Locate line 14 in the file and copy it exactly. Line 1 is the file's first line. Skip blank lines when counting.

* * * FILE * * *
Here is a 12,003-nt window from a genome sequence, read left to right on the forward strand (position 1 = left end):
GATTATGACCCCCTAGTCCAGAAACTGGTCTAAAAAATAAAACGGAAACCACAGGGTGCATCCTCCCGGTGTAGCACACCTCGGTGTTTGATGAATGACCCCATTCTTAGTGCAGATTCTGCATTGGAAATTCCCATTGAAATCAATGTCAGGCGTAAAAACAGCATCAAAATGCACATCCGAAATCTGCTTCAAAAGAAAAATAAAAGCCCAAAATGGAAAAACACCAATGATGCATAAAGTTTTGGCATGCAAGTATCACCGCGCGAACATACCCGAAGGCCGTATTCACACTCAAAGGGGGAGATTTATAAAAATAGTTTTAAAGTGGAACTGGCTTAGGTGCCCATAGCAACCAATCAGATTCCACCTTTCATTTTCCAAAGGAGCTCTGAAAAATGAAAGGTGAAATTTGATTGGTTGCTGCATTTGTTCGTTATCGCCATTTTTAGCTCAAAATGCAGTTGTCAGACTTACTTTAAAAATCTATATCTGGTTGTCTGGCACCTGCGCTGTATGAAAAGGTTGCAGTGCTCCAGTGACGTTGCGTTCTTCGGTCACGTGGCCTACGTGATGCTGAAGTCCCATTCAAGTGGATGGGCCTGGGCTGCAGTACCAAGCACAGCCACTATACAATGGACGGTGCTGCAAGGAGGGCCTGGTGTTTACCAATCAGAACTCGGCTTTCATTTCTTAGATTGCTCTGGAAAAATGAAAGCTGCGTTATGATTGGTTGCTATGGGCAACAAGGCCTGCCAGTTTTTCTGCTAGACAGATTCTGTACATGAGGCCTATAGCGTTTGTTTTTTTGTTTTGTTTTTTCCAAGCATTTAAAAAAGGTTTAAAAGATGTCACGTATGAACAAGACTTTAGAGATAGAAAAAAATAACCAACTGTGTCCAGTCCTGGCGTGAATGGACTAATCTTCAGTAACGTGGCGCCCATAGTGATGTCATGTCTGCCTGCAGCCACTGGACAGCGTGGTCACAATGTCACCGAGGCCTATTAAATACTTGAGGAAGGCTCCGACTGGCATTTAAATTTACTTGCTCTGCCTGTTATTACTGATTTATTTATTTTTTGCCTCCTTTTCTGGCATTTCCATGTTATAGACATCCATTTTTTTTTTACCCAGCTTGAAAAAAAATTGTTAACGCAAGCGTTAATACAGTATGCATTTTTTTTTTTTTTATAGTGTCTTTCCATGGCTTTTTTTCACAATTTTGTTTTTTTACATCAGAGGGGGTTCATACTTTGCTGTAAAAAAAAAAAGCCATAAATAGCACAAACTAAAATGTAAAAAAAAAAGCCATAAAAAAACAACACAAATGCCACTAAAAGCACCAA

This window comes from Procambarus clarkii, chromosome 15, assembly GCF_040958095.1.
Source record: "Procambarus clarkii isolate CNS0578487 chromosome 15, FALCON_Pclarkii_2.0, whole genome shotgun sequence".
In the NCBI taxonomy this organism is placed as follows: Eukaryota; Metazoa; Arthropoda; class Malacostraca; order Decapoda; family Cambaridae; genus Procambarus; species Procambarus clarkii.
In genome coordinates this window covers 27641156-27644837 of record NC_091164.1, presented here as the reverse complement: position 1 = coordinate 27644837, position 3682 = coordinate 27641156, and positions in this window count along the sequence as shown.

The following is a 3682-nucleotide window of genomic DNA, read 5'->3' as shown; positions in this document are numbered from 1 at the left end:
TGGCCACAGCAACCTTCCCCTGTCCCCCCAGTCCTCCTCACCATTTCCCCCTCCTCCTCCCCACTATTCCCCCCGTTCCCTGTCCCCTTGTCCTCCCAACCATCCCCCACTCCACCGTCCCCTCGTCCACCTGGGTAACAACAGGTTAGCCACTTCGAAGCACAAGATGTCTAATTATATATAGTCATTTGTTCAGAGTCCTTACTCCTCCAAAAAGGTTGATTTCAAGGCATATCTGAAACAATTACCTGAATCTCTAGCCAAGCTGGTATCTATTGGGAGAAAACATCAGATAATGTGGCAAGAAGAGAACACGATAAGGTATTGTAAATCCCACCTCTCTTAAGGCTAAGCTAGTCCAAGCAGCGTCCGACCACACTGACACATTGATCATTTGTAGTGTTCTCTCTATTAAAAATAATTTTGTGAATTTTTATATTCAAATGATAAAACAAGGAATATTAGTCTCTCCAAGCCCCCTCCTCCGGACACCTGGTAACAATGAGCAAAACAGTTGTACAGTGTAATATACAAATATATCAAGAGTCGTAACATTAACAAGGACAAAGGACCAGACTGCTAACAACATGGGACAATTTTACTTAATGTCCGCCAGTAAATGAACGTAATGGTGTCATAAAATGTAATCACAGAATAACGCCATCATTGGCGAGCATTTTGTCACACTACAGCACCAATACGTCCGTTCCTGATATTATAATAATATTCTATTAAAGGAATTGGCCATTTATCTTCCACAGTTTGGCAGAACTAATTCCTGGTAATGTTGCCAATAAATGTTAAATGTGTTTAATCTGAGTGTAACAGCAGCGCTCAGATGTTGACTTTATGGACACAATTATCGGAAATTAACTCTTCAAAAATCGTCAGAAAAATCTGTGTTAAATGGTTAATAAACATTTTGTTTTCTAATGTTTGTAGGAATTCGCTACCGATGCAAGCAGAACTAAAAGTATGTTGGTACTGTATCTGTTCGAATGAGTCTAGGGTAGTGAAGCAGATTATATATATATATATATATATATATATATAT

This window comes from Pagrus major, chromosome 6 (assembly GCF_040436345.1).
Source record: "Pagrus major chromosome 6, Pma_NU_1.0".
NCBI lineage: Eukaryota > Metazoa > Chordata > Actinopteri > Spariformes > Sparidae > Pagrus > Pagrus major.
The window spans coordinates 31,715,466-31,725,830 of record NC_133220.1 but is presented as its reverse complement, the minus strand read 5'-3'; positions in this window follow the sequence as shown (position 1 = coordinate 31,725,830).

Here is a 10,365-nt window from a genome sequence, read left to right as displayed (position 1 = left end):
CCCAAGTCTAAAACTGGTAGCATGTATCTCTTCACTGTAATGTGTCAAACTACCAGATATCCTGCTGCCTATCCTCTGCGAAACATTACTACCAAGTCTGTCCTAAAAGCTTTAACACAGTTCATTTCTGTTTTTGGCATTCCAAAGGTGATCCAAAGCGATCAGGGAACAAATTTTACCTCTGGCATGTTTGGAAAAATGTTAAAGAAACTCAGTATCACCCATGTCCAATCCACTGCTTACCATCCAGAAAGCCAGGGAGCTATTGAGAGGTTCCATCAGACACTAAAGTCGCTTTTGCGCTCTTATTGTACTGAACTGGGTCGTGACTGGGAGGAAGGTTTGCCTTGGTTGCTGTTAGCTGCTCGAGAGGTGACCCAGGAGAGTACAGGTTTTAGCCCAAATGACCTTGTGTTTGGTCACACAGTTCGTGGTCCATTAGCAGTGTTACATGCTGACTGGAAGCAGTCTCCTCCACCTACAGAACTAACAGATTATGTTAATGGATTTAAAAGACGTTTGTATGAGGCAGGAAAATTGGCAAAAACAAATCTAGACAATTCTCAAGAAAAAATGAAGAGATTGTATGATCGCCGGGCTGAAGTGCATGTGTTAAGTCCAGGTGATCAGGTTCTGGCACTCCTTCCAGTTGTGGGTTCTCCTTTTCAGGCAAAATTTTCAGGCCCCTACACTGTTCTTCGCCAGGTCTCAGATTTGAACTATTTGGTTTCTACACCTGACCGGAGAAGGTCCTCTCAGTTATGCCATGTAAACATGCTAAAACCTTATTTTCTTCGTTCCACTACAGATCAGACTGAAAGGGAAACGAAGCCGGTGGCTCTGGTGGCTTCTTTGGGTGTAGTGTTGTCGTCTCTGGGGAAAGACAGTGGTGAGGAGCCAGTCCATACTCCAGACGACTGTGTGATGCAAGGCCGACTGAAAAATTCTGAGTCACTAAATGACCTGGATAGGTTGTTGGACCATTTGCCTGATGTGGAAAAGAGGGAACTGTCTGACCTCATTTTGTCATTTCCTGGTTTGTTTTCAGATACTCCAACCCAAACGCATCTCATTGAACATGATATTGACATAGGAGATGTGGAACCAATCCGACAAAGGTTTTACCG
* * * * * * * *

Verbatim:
CCCAAGTCTAAAACTGGTAGCATGTATCTCTTCACTGTAATGTGTCAAACTACCAGATATCCTGCTGCCTATCCTCTGCGAAACATTACTACCAAGTCTGTCCTAAAAGCTTTAACACAGTTCATTTCTGTTTTTGGCATTCCAAAGGTGATCCAAAGCGATCAGGGAACAAATTTTACCTCTGGCATGTTTGGAAAAATGTTAAAGAAACTCAGTATCACCCATGTCCAATCCACTGCTTACCATCCAGAAAGCCAGGGAGCTATTGAGAGGTTCCATCAGACACTAAAGTCGCTTTTGCGCTCTTATTGTACTGAACTGGGTCGTGACTGGGAGGAAGGTTTGCCTTGGTTGCTGTTAGCTGCTCGAGAGGTGACCCAGGAGAGTACAGGTTTTAGCCCAAATGACCTTGTGTTTGGTCACACAGTTCGTGGTCCATTAGCAGTGTTACATGCTGACTGGAAGCAGTCTCCTCCACCTACAGAACTAACAGATTATGTTAATGGATTTAAAAGACGTTTGTATGAGGCAGGAAAATTGGCAAAAACAAATCTAGACAATTCTCAAGAAAAAATGAAGAGATTGTATGATCGCCGGGCTGAAGTGCATGTGTTAAGTCCAGGTGATCAGGTTCTGGCACTCCTTCCAGTTGTGGGTTCTCCTTTTCAGGCAAAATTTTCAGGCCCCTACACTGTTCTTCGCCAGGTCTCAGATTTGAACTATTTGGTTTCTACACCTGACCGGAGAAGGTCCTCTCAGTTATGCCATGTAAACATGCTAAAACCTTATTTTCTTCGTTCCACTACAGATCAGACTGAAAGGGAAACGAAGCCGGTGGCTCTGGTGGCTTCTTTGGGTGTAGTGTTGTCGTCTCTGGGGAAAGACAGTGGTGAGGAGCCAGTCCATACTCCAGACGACTGTGTGATGCAAGGCCGACTGAAAAATTCTGAGTCACTAAATGACCTGGATAGGTTGTTGGACCATTTGCCTGATGTGGAAAAGAGGGAACTGTCTGACCTCATTTTGTCATTTCCTGGTTTGTTTTCAGATACTCCAACCCAAACGCATCTCATTGAACATGATATTGACATAGGAGATGTGGAACCAATCCGACAAAGGTTTTACCG